Autumn is a great season to go out and do stuff. The weather is neither cold nor hot and there are many delicious foods to enjoy. It doesn’t matter if you live in Japan or if you are just visiting, local festivals are always a good thing to check out. Not only can you experience Japanese culture at these festivals, but it is also a good way to get to know people.
There are many festivals all year long in Japan, and autumn is no exception. If you are wondering what to do in Japan in the autumn months, you are looking in the right place. We prepared a list of autumn festivals with a wide range of themes. No matter what kinds of festivals you want to attend, we are here to help you find the right events.
One of the best ways to explore Tokyo is to visit the local areas and immerse yourself in the local culture. If you want to explore local areas, we have created scavenger hunt adventures personalised to your interests, filled with fun facts, clues and puzzles. If you’re curious, you can check out the games here!
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Autumn Festivals in Japan
Sapporo Autumn Festival
Because autumn is the harvest season, it is important to celebrate food. First being held in 2008, Sapporo Food Fest is the biggest food festival in Hokkaido and even in Japan. As a matter of fact, the city of Sapporo holds four big festivals annually, and the Food Fest is the last big one of the year. The festival is held in Odori park and is divided into different blocks. You can find varying foods in each block. For example, the east 1 block is the Oktoberfest venue. Sapporo is Munich’s sister city, so here you can find original crafted beers and native German cuisines such as Wurst (sausage). Personally, I love the 5 chome venue for its ramen collection. If you are a wine person, the 6 venue is for you. Block 10 is for meat lovers, and 11 for international cuisines. In short, there is a block for everyone!
Hachiman Matsuri (八幡祭)
Hachiman Matsuri, also known as the Autumn Takayama Matsuri, is a festival that celebrates harvest. It is held annually on October 9 and 10th. The festival features many events, which is a great taste of Japanese culture. You can watch a festival parade of thousands of people dressing up in traditional costumes. The parade lasts for two days, starting and ending in the Sakurayama Hachimangu Shrine. During the parade, you will also see shishimai performances (lion dance). Another big attraction of the festival is the festival floats. 11 matsuri-yatai floats will be displayed in different locations. Moreover, there will be a marionette performance, making it a good experience for both kids and adults. On the night of the 9th, Yoimatsuri takes place. You will see hundreds of lanterns lit on each float, which creates a different visual experience for its tourists.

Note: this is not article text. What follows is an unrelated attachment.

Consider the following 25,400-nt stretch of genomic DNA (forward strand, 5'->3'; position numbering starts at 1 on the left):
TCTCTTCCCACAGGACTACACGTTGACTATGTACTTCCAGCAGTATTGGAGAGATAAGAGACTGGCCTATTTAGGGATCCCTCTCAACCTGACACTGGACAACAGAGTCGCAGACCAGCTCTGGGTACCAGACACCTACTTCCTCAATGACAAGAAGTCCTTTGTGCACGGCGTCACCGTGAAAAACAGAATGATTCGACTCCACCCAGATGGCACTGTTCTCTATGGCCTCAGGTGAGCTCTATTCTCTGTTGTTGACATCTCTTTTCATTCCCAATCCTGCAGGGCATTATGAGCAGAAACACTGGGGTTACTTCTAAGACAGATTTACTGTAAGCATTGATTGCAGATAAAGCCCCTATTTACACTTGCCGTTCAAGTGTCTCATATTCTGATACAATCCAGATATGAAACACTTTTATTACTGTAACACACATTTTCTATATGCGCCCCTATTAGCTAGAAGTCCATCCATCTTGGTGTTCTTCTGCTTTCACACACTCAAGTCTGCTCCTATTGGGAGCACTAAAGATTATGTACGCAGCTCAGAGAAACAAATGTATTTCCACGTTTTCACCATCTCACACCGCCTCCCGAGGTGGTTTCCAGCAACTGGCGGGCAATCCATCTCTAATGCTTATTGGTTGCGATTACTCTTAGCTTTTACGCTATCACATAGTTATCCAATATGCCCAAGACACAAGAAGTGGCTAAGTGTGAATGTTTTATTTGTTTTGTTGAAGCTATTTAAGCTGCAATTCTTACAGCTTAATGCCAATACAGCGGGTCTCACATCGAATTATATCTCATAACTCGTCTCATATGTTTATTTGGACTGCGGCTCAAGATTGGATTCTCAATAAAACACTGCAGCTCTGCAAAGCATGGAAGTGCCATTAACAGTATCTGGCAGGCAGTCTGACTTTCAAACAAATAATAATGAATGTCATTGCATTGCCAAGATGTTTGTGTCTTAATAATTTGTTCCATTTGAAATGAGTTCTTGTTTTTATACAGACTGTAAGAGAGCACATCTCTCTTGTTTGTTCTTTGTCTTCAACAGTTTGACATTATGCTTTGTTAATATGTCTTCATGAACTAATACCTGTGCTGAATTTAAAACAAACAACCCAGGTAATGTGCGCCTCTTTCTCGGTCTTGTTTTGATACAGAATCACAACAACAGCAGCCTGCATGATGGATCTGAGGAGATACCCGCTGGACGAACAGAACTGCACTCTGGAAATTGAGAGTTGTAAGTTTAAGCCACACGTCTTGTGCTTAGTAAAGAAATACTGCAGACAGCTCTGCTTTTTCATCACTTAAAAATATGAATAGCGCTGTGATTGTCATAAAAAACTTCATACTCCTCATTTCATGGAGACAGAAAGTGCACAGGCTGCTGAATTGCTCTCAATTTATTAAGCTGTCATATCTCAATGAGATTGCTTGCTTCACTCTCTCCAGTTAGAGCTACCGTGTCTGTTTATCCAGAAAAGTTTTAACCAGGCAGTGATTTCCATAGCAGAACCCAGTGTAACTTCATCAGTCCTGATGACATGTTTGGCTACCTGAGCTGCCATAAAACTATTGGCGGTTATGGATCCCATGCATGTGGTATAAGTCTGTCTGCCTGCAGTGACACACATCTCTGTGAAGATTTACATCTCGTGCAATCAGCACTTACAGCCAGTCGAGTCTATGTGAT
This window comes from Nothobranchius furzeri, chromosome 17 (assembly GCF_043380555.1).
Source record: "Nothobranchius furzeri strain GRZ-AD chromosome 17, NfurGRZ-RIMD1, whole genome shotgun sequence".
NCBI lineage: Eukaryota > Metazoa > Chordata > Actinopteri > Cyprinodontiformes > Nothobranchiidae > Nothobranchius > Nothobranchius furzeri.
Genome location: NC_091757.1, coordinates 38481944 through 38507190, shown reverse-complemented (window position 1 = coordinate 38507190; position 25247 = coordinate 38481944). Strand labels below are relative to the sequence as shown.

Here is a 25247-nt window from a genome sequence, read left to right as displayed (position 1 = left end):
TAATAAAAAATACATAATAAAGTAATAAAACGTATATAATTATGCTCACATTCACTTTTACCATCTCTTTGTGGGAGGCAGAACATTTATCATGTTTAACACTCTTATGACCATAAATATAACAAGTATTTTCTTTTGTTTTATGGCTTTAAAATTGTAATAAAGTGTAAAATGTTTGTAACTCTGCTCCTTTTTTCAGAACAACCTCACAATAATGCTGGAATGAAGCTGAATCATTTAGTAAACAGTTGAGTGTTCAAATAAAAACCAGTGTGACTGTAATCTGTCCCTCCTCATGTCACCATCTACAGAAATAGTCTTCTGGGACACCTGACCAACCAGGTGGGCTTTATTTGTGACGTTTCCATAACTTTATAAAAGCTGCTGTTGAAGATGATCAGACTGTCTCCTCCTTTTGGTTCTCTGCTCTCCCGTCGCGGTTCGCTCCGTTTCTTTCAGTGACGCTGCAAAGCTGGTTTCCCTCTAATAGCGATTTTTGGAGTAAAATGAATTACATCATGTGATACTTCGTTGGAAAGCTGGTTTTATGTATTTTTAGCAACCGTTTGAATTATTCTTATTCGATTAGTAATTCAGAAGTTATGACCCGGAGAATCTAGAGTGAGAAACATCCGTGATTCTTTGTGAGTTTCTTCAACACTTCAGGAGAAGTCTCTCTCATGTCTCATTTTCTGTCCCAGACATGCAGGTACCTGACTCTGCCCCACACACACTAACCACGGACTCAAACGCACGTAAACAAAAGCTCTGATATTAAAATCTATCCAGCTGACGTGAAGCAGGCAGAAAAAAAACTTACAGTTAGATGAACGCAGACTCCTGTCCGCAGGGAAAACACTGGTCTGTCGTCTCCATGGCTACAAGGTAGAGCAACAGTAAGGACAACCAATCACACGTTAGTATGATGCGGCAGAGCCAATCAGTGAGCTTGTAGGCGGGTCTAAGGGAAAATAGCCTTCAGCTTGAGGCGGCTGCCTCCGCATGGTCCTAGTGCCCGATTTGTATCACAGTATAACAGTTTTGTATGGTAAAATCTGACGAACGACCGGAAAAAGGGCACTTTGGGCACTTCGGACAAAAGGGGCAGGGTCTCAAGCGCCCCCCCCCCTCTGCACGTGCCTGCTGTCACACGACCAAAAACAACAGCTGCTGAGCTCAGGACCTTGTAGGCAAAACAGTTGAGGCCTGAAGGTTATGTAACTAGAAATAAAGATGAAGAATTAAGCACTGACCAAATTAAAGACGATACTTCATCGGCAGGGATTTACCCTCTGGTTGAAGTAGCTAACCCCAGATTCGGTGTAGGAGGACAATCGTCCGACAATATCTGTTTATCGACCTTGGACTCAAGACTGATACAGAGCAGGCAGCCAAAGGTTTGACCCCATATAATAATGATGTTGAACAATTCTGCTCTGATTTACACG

Danjiri Matsuri are cart-pulling festivals in Japan and are held throughout the country. How the festival is celebrated varies from place to place. Among them, The Kishiwada Danjiri Matsuri (岸和田だんじり祭) in Osaka is the most famous one, making it one of the main attractions of Osaka. The event is very traditional and can be traced back to the year of 1703. The highlight of it is when hundreds of men (up to a thousand) pull a danjiri float at their full speed. The float is enormous and extremely heavy, weighing more than four tons. Like Hachiman Matsuri, floats will be decorated with lanterns at night so that you can enjoy a peaceful time after watching the vibrant dayview.
The Kagurazaka Bakeneko Festival
Halloween is just around the corner! People around the world love mysteries, and Japanese people are no exception. In Japan, people believe that cats are one of the most mysterious animals. Thus, the Kagurazaka Bakeneko Festival is dedicated to cats—yes, you will have to dress like a cat!
The name of the festival sounds quite long, but let us break it down for you: Kagurazaka (神楽坂) is a historical yet fashionable neighbourhood in Tokyo. As for bakeneko, the literal meaning of the word (化け猫) is changed cat. It is a Japanese kaibyō, a supernatural cat. There are various folk tales and legends about bakeneko, and it has been featured in many literature and writings, as well as in popular cultures, such as animation and films.
Since 2010, the festival has been held annually in Kagurazaka. No need to worry if you don’t know how to look like a cat, because there will be professional make-up artists to help you.
The festival starts with a parade, and there is an hour-long lesson for Anya Odori dance (cat dance). The festival also features many cat-themed products that you can find around corners.
What other festivals did you attend? Which ones are you planning on attending? Write to us and join us to celebrate the beautiful season in Japan.
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